Ron Fournier’s new book, Love That Boy, is a tough read. It’s a beautifully and lovingly written story, but it’s also a painful one.
Fournier’s book does two things. First, it offers a global indictment of the hot-house parenting common among contemporary upper-middle-class parents and the unfair expectations those parents impose on their children. Second, it offers a searing and personal portrait of a man who has experienced the challenges of being a father and son (to aging parents). Along the way, Fournier’s book refreshes the old observation that parenthood requires on-the-job training; we all learn as we go, because every parent and every child is different.
The special twist here is that Fournier’s only son Tyler was diagnosed with Asperger’s about six years ago, at age 12. That one detail forces Fournier to rewrite the the father-son relationship script he had anticipated since Tyler was in utero. Fournier had planned to bond with his son over sports, as he had done with his own father growing up. But Tyler has no interest in, nor aptitude for, sports, and Fournier flounders for a way to relate.
It is painful to read about Fournier’s repeated embarrassment over Tyler. For example, when Tyler was five, the Fournier family visited President George W. Bush in the Oval Office. Like many children, Tyler is more interested in the Bushes’ dog than the commander-in-chief. Tyler embarrasses his father by shouting “Where’s Barney?” Fournier recalled, “Tyler shouted again, in a voice so inappropriately loud and demanding that I jumped slightly.” President Bush was unruffled and quickly formed a jovial rapport with young Tyler, while also noticing Fournier’s discomfort. Fournier recalls:
A few minutes later we were walking out of the Oval Office when Bush grabbed me by the elbow. ‘Love that boy,’ he said, holding my eyes. I thought I understood what he meant.
It took me years to understand.
This book is the story of that years-long journey. It is also a brutally honest portrayal of the gap between one parent’s expectations and his reality, as well as his working to eventually close that gap.
That road is a rocky one, to say the least. Every time Fournier cringed at his son, I cringed too. As a mother, I felt awful for Tyler, who may not be naturally attuned to social cues but is acutely aware of his father’s expectations.
Early in the book, Tyler accompanies his father to the Obamas’ Christmas party for the White House press corps. Fournier recalls, “I’m not just embarrassed about [Tyler’s] manners; I’m embarrassed about being embarrassed.” Tyler breaks your heart as he and his father await their picture with the Obamas, earnestly telling his father, “I hope I don’t let you down, Dad.” Fournier then wonders,
What kind of father raises a son to worry about embarrassing his dad? . . . [we’re] in a room filled with fellow strivers, and all I can think about is the real possibility that Tyler might embarrass himself. Or, G-d forbid, me. . . . My stomach clenches as I realize the problem here isn’t my son. It’s not even autism. It’s me.
Throughout the remainder of the book, we accompany Fournier and Tyler on road trips to presidential homes and libraries, as well as meetings with Presidents Bill Clinton and George W. Bush (after both men have left office). Trips Fournier dubs “guilt trips.” Fournier’s wife, who conceptualized these trips, wants Fournier and Tyler to bond over a mutual interest, while Fournier teaches his son social skills in a real-world context.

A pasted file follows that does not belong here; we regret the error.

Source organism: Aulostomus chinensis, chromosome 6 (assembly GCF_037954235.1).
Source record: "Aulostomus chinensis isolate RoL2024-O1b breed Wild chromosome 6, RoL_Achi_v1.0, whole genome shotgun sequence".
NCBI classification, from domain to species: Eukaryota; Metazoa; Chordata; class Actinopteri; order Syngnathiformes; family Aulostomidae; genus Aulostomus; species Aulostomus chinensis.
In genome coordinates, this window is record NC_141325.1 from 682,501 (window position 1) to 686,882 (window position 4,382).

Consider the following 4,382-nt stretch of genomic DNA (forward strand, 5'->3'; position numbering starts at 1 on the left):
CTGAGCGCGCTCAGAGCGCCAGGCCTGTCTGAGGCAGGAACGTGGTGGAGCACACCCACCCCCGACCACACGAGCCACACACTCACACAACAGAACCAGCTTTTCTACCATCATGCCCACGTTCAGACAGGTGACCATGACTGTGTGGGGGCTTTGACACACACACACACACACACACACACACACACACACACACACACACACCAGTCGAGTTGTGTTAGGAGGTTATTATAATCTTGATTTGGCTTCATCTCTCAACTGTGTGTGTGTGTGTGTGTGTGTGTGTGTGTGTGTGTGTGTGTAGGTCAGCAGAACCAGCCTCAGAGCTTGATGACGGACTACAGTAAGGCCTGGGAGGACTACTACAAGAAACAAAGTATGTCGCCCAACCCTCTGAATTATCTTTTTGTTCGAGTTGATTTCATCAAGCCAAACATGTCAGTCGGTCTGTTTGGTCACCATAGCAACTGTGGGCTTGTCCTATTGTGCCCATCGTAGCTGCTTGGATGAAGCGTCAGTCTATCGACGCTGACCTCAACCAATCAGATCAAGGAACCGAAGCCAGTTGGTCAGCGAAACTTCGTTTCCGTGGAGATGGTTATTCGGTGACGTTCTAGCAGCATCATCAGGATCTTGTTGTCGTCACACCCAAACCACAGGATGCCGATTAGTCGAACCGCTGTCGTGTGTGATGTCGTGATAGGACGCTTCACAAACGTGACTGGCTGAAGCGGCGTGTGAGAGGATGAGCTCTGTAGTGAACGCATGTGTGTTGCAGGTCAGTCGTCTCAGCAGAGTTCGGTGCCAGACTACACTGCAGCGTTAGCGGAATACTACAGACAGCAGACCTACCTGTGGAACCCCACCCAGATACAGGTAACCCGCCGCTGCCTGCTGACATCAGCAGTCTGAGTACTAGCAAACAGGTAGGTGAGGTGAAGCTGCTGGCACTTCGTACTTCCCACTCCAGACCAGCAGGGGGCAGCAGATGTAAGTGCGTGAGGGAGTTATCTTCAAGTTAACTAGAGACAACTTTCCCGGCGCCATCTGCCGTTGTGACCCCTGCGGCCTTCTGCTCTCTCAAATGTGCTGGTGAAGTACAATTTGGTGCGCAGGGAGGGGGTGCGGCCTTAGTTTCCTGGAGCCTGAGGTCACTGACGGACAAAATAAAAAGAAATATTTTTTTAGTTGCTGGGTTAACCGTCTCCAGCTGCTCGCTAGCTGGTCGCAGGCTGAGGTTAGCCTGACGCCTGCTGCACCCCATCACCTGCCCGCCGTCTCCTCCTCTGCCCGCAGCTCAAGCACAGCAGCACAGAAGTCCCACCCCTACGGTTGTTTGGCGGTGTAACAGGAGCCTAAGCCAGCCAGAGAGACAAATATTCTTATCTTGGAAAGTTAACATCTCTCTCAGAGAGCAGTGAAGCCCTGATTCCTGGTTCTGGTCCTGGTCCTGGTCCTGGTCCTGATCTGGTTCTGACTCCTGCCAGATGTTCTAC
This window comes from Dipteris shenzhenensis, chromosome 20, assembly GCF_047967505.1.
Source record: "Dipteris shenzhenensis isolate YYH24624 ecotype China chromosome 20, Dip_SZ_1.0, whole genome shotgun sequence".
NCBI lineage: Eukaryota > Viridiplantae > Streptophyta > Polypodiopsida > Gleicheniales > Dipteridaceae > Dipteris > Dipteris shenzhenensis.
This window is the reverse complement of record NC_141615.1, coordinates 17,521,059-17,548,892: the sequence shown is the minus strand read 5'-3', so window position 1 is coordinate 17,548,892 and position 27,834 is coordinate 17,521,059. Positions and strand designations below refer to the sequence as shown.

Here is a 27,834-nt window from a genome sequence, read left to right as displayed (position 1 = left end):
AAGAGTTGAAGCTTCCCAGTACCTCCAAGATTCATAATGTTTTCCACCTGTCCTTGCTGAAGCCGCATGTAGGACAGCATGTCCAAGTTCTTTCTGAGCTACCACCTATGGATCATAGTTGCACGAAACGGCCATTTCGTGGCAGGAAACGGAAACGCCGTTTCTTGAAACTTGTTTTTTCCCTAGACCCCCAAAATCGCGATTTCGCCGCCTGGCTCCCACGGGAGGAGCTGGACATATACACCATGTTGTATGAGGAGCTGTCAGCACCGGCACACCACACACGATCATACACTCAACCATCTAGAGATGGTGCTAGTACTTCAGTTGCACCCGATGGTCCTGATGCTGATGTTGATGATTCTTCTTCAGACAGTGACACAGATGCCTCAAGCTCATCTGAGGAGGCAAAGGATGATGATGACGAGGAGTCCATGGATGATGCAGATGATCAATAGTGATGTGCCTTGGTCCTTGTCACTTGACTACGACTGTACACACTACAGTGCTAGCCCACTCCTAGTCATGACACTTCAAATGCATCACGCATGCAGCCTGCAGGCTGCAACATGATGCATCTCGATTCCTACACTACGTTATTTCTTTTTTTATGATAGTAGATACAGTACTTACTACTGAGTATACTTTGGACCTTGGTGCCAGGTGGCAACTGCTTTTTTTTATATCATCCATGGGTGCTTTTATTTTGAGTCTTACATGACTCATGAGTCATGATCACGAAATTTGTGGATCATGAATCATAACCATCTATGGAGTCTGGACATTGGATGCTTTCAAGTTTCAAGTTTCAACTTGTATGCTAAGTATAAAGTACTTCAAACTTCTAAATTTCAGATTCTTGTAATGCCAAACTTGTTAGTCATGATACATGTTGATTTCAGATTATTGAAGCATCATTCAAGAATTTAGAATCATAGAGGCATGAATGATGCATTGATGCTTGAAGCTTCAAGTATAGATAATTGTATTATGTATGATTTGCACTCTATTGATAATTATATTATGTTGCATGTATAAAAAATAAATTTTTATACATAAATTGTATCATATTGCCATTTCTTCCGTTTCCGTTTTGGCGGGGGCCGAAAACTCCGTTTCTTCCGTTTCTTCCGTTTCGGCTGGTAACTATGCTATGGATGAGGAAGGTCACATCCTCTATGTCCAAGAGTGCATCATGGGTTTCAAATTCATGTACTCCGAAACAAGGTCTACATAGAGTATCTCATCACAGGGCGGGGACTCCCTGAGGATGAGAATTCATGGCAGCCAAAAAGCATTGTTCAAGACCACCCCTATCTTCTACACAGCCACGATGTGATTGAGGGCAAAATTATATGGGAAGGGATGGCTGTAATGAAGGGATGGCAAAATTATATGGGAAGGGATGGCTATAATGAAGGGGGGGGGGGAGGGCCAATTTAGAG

Along the way, Fournier learns his own important lessons, about how to accept and cherish his son — not for whom he wishes Tyler was, but for whom Tyler is. Fournier learns to love Tyler’s quirks and the things that make him different, rather than resenting, or feeling embarrassed by, them.
That acceptance is hard won, and Fournier gets there in part by listening to, and observing, the kindness of other parents, like Michelle Obama, who greeted Tyler with a hug at that White House Christmas party. Fournier also benefits from the wisdom of other fathers, including his own, who wisely admonishes Fournier during a visit to the Gerald R. Ford Presidential Museum, “You’re not me,” he says, nodding at Tyler, “and he’s not you.”
A second father who clearly impacts Fournier is George W. Bush, with whom Tyler is immediately comfortable, when the two meet again nine years after the initial Oval Office photo opportunity. While Fournier worries that Tyler is curt and rude during his conversation with Bush, Bush accepts Tyler as he is. The former president simply keeps probing for something that interests Tyler. He successfully draws Tyler out of his shell by meeting Tyler where he is, something Fournier realizes he needs to practice. Watching others, like President Bush, accept Tyler as he is, rather than judging him for falling short of some imagined standard or ideal. Fournier also realizes that he needs to recalibrate his own thinking — that maybe he’s the one missing the point. These are difficult truths for any parent to admit to himself privately, let alone in writing.
For someone who has made his name writing about impersonal, political topics, this book is a real genre shift for Fournier. As someone who comes out of the world of parenting writing — where we regularly write personal, and often revealing things about our internal and external lives — I commend Fournier on his impressive cross-over. Fournier evokes strong feelings in his reader. You cheer for Tyler to succeed and for Fournier, who admits to prioritizing work over his family for too long, to get things right.
As Fournier writes in the Acknowledgements, his editor “forced me to write about my feelings, the hardest assignment of my career.” I believe it, and yet I suspect that the tale of Fournier’s evolving relationship with his son will be bigger than any “career making” story Fournier ever chased. It’s certainly the most powerful.